From the Editor’s Desk: Why Android 12 is a bigger deal than you think

Material NEXT will set the tone for the next generation of Android phones.

As Android has matured and more bits of the OS have been spun out to live on the Google Play Store, individual Android platform updates have become less important. Even on Google’s Pixel phones, the core experience hasn’t really been altered in a few years, with the most significant user experience change in that time being the slightly fumbled introduction of gesture navigation in Android 10.

Nevertheless, every few years, there inevitably comes a big shake-up of Android’s design language. The first was Android 4.0 Ice Cream Sandwich in 2011, before which Android didn’t really have much of a design language to speak of. ICS gave us the sci-fi stylings of „Holo,“ which was eventually scaled back to look less Tron-like in subsequent versions.

Material Design is evolving yet again.

Then we had Material Design in 2014, introduced with Android 5.0 Lollipop and eventually rolled out as the design language of the whole of Google. With Material Design, apps were built out of „digital paper,“ with slick transitions between app elements. And it gave us common UI building blocks we know in Android today, like the floating action button and pull-out „hamburger“ menus for app navigation.

Material has evolved over the years, eventually being a lot less colorful and more practical than the original 2014 demo reel. Many early Material apps felt like „cookie-cutter“ designs, and it took a couple of years for Google to debut full Material Theme guidelines to help developers tie their own design language and brand identities into Material Design.

If the latest leaks around Android 12 are to be believed, the next step in the evolution of Material Design is the appropriately named „Material NEXT.“ Much of the public information on Material NEXT comes from the Android 12 Developer Previews and leaked mock-up images unearthed by xda-developers.

Android 12 sets the tone for the next generation of Google products.

We don’t yet have a complete picture of the third iteration of Material Design. Nevertheless, from what we can see right now — on phones at the very least — it’ll be more big-screen friendly, with larger borders, thicker lines, and a generally „chunkier“ look to it. Case in point: The new bolder lines for lock screen patterns and the „fat finger“ volume slider. Even the text of the „At a Glance“ widget has been made heavier in the most recent developer preview. It’s an apparent concession to the clarity of information over pure information density. It also sees Android moving past the finer typefaces once used to highlight new, high-resolution displays used in the best Android phones of years past.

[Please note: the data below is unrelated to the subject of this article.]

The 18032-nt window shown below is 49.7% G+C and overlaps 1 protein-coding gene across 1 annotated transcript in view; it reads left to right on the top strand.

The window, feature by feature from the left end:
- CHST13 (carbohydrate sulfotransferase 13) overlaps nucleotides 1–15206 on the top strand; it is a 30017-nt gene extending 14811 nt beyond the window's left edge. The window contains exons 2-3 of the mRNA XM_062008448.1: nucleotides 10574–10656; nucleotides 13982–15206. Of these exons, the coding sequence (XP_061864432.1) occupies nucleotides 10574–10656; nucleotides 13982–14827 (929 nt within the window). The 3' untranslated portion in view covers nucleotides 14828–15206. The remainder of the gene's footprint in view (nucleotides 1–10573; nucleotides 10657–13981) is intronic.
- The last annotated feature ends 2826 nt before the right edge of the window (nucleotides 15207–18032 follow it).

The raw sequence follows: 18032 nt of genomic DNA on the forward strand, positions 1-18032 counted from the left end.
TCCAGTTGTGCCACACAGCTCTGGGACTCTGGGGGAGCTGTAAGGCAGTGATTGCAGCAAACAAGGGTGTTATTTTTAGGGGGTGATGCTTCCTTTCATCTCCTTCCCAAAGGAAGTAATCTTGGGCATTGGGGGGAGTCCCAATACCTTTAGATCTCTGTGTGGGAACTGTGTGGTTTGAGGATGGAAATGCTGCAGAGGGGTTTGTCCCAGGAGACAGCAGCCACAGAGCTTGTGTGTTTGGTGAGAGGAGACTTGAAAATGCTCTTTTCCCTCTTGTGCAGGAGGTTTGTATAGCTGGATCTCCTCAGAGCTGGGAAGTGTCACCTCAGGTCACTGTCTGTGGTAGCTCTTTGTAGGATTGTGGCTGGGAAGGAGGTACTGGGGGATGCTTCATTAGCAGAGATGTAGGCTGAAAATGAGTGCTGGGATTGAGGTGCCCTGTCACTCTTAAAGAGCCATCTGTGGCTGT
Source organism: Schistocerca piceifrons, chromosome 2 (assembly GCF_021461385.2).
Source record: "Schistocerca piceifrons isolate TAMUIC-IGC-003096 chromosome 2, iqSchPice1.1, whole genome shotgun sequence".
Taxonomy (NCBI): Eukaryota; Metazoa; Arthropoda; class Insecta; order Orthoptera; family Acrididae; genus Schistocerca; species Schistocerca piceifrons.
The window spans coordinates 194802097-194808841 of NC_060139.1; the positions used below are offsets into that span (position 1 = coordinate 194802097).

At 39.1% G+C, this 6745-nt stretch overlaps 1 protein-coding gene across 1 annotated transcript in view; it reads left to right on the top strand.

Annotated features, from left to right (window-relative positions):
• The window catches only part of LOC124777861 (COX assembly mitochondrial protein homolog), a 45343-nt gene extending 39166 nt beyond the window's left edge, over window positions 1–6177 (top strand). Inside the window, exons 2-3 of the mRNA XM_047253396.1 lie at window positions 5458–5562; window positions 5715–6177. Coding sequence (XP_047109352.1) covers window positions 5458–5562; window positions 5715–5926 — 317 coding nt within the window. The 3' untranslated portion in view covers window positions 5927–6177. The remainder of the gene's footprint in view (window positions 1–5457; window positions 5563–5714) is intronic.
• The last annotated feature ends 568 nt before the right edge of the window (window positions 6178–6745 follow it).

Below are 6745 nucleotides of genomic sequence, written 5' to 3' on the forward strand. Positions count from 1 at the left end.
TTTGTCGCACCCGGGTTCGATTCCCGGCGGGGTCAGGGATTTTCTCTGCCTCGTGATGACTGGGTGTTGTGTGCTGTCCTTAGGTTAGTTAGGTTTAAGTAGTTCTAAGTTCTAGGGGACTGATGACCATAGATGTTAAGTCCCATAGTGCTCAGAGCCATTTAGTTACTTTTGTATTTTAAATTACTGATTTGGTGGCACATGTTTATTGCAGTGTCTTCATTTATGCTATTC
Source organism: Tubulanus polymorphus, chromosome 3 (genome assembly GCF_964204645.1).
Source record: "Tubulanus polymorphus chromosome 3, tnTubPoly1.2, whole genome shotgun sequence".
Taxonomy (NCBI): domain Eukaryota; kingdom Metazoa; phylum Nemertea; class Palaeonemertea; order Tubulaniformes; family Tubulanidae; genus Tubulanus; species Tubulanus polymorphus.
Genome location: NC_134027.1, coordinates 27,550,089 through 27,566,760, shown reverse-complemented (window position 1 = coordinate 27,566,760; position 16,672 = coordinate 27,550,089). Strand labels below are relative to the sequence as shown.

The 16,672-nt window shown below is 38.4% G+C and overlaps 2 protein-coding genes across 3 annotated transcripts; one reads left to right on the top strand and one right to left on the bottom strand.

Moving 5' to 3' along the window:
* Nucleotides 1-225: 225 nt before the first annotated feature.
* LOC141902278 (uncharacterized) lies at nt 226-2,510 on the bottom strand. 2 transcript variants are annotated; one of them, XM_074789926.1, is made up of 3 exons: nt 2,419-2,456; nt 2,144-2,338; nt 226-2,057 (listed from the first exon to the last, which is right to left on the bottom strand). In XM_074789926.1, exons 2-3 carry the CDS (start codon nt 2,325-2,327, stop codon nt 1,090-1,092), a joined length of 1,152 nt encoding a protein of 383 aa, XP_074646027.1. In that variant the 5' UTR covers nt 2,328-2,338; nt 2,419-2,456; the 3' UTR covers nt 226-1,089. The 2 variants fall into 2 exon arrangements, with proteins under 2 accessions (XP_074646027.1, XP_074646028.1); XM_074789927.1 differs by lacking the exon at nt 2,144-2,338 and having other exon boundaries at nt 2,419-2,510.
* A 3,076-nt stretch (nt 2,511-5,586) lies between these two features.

Android 12 also looks set to debut „Monet,“ a feature capable of automatically pulling colors from your chosen wallpaper and matching them to the Material palette to theme the entire system UI. That’s what we’ve seen in leaked images of the upcoming People Hub widget, which assembles conversations and other interactions into a grid on the Android 12 home screen.

All of this might seem like a significant departure from the original „digital paper“ concept that birthed Material Design. But Material was never supposed to be limited just to phones. It’s meant to fit onto basically any screen displaying a Google product or platform. The way we interact with those screens has changed considerably since Material’s debut in 2014, and so the design language of the software on those screens, of course, has not stood still.

Android 12 could, perhaps as early as next month’s first public beta, give us our first proper look at Material NEXT, setting the tone for the design language of Android (and Google more broadly) over the next few years. That generational step forward in terms of design could turn out to be one of the most significant new additions in the next version of Android.

Other odds and ends on a working Sunday:

  • The Samsung Galaxy Upcycling program is pretty neat and certainly more useful than having old phones sitting unused in a drawer. (A crime of which basically everyone at AC is guilty many, many times over.)

  • The ASUS Zenfone 8 series is coming, with heavy hints being dropped that a compact phone packing flagship specs is on the way. Good news for fans of smaller handsets, who have relatively few Android options at the high-end.

  • Material NEXT aside, the recent launch of the final Android 12 developer preview means we’re just a month away from the first public beta, the point at which Google usually deems a pre-release version of Android basically good enough to be used as your daily driver. This being a big year for Android, I have no doubt I’ll be back on the Pixel 5 running Android 12 before long.

  • Having spent more time with the Galaxy S21 Ultra recently (having also used the OnePlus 9 Pro and Oppo Find X3 Pro), I’m more sure than ever that super telephoto cameras are the most exciting thing to happen in mobile photography in the past couple of years. Outside of Huawei, which of course faces a unique set of challenges, I don’t see anyone matching the S21 Ultra’s 10X zoom this year.

That’s it from me for a few weeks. Stay safe.

—Alex


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